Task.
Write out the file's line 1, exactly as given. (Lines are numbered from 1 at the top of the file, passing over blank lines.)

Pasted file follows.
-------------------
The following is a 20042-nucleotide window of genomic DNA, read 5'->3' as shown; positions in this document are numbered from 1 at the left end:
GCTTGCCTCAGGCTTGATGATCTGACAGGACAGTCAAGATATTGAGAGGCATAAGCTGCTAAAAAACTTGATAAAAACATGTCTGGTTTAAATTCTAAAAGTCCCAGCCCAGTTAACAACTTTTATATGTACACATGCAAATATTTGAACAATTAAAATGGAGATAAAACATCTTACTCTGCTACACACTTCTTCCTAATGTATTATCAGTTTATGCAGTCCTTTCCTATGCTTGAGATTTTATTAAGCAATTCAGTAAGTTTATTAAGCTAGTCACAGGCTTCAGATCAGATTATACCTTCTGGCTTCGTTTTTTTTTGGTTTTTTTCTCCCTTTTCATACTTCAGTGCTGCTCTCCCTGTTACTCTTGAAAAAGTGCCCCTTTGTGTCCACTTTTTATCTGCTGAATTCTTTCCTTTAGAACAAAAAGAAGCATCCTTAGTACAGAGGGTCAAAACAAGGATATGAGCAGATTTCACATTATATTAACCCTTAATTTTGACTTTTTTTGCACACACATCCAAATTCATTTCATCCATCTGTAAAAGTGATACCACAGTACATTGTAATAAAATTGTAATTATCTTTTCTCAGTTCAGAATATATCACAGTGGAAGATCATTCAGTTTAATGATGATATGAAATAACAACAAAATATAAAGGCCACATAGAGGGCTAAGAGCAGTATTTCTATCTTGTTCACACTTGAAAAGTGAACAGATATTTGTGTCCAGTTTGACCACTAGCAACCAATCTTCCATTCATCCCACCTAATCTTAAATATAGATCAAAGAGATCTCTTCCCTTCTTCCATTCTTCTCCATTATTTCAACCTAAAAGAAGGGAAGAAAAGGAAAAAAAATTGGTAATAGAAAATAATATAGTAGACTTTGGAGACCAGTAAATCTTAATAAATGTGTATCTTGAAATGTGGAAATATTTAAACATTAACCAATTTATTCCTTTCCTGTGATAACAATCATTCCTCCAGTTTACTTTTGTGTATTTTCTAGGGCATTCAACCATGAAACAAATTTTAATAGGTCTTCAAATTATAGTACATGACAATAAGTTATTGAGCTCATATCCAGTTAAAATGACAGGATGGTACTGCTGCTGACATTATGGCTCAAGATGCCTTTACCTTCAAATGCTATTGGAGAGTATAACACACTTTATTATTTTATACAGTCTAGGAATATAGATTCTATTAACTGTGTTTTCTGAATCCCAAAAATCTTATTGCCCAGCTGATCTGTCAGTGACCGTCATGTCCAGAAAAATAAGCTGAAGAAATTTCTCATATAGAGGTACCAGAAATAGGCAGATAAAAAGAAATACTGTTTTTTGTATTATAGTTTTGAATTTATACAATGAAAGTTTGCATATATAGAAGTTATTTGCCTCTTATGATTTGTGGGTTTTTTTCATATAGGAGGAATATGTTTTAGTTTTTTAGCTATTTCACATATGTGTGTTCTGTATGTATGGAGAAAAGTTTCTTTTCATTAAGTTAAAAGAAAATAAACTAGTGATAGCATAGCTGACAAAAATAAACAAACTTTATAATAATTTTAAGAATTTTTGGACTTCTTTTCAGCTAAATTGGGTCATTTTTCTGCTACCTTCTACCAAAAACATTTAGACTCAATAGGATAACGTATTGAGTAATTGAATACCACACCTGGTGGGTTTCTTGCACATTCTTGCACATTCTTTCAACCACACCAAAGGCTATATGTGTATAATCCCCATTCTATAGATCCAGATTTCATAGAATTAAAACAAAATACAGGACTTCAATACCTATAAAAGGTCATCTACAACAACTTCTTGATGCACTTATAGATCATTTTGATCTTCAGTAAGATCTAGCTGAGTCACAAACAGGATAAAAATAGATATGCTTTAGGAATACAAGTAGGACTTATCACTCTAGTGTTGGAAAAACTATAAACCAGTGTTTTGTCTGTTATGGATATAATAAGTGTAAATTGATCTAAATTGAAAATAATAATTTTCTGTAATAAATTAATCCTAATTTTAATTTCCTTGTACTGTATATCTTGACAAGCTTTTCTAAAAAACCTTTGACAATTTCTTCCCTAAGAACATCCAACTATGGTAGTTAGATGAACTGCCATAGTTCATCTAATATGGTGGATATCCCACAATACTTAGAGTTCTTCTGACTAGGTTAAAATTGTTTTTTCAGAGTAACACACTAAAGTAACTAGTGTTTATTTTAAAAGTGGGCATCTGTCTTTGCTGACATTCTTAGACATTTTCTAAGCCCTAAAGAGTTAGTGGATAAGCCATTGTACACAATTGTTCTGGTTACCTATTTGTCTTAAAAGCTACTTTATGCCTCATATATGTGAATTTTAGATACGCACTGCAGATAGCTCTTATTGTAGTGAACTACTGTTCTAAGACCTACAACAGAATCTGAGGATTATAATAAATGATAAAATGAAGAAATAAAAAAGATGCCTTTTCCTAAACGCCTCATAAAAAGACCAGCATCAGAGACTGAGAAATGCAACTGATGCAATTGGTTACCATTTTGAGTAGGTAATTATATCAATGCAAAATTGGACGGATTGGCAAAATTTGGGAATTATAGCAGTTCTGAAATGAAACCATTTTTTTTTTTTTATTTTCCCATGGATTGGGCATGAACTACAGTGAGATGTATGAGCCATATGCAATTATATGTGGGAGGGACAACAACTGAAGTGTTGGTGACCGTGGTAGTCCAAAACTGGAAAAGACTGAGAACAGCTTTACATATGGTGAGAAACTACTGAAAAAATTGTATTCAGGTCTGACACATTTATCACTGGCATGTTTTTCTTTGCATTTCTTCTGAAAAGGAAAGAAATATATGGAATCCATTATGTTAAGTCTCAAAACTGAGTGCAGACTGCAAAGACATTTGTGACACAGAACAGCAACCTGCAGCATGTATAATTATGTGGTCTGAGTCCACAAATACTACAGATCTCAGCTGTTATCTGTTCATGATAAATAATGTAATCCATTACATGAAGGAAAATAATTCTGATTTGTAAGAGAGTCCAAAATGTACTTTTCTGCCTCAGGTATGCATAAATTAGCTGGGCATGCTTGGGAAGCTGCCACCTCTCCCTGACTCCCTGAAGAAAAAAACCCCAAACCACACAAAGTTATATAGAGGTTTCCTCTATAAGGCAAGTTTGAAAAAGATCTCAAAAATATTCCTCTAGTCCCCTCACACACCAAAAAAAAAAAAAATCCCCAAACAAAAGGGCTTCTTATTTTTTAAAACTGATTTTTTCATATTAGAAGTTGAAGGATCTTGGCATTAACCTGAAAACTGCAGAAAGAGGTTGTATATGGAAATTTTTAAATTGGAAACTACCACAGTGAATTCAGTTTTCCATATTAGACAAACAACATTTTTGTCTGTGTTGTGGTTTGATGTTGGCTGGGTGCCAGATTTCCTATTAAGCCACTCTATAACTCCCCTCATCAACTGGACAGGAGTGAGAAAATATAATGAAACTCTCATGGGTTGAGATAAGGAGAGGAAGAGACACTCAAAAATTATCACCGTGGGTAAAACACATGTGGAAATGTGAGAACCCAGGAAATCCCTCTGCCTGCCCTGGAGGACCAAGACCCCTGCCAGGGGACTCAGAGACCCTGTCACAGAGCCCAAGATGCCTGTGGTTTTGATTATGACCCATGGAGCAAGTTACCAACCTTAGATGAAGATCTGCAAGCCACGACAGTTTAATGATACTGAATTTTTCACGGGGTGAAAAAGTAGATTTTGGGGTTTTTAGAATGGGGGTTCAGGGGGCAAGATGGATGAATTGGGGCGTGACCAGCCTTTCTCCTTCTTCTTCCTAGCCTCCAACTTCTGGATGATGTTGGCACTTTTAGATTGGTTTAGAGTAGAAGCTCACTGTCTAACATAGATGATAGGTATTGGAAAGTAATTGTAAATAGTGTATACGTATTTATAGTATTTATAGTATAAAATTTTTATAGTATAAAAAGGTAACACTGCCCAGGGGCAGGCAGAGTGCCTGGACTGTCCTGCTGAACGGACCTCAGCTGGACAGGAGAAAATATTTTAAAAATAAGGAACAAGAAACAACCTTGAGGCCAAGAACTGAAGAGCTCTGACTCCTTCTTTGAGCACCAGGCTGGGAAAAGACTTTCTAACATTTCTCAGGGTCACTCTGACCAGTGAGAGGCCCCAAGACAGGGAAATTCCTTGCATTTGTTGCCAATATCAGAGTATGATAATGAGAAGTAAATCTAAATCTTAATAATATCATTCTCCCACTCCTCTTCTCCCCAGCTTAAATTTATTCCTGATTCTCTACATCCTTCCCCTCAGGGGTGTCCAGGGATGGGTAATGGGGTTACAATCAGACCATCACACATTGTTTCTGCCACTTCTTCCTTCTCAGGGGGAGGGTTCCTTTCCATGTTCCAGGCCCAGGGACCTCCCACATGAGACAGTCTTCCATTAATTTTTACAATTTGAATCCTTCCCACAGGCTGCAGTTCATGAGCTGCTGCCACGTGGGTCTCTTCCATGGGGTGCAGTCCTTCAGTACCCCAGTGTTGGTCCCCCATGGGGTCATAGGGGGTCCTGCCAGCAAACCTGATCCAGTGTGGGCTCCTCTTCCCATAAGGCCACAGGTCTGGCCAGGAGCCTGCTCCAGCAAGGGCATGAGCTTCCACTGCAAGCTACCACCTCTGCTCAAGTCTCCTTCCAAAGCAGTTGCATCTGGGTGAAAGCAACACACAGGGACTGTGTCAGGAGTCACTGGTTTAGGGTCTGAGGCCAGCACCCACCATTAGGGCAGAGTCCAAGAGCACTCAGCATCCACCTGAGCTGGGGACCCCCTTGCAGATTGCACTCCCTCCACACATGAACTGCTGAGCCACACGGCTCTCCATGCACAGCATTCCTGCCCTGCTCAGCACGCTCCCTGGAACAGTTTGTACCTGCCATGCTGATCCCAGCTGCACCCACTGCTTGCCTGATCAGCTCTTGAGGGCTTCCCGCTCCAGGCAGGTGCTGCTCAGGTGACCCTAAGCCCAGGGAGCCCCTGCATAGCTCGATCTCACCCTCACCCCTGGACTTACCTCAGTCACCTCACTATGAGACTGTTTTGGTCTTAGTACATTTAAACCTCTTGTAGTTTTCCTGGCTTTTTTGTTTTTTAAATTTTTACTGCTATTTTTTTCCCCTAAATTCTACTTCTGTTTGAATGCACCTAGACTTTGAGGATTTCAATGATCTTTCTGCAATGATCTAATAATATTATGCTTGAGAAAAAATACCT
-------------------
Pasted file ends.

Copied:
The following is a 20042-nucleotide window of genomic DNA, read 5'->3' as shown; positions in this document are numbered from 1 at the left end: